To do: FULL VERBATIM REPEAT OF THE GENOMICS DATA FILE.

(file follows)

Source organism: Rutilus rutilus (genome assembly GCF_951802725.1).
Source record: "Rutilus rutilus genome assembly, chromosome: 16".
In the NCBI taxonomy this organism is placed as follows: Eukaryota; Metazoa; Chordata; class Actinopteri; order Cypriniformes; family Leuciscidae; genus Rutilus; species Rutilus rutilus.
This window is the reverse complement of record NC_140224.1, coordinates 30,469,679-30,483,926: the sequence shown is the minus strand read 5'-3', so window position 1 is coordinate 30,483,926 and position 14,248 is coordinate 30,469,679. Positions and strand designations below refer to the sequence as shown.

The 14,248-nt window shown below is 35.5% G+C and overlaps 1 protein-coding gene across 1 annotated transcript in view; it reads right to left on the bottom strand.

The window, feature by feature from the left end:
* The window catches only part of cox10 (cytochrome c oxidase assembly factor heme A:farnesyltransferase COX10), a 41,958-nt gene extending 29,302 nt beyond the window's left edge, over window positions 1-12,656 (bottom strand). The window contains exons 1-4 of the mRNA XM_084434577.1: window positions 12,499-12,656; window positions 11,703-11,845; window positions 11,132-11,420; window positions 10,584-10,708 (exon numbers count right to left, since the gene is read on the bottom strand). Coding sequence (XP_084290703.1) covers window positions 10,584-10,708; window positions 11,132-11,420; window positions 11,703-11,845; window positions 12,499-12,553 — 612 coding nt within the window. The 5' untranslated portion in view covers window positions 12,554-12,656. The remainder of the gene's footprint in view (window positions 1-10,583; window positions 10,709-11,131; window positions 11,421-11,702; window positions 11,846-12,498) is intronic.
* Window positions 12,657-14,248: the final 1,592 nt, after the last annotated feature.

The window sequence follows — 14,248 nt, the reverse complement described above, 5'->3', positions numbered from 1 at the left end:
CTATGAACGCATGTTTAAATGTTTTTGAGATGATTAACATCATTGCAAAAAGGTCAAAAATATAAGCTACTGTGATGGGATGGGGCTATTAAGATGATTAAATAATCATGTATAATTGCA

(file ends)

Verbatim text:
Source organism: Rutilus rutilus (genome assembly GCF_951802725.1).
Source record: "Rutilus rutilus genome assembly, chromosome: 16".
In the NCBI taxonomy this organism is placed as follows: Eukaryota; Metazoa; Chordata; class Actinopteri; order Cypriniformes; family Leuciscidae; genus Rutilus; species Rutilus rutilus.
This window is the reverse complement of record NC_140224.1, coordinates 30,469,679-30,483,926: the sequence shown is the minus strand read 5'-3', so window position 1 is coordinate 30,483,926 and position 14,248 is coordinate 30,469,679. Positions and strand designations below refer to the sequence as shown.

The 14,248-nt window shown below is 35.5% G+C and overlaps 1 protein-coding gene across 1 annotated transcript in view; it reads right to left on the bottom strand.

The window, feature by feature from the left end:
* The window catches only part of cox10 (cytochrome c oxidase assembly factor heme A:farnesyltransferase COX10), a 41,958-nt gene extending 29,302 nt beyond the window's left edge, over window positions 1-12,656 (bottom strand). The window contains exons 1-4 of the mRNA XM_084434577.1: window positions 12,499-12,656; window positions 11,703-11,845; window positions 11,132-11,420; window positions 10,584-10,708 (exon numbers count right to left, since the gene is read on the bottom strand). Coding sequence (XP_084290703.1) covers window positions 10,584-10,708; window positions 11,132-11,420; window positions 11,703-11,845; window positions 12,499-12,553 — 612 coding nt within the window. The 5' untranslated portion in view covers window positions 12,554-12,656. The remainder of the gene's footprint in view (window positions 1-10,583; window positions 10,709-11,131; window positions 11,421-11,702; window positions 11,846-12,498) is intronic.
* Window positions 12,657-14,248: the final 1,592 nt, after the last annotated feature.

The window sequence follows — 14,248 nt, the reverse complement described above, 5'->3', positions numbered from 1 at the left end:
CTATGAACGCATGTTTAAATGTTTTTGAGATGATTAACATCATTGCAAAAAGGTCAAAAATATAAGCTACTGTGATGGGATGGGGCTATTAAGATGATTAAATAATCATGTATAATTGCA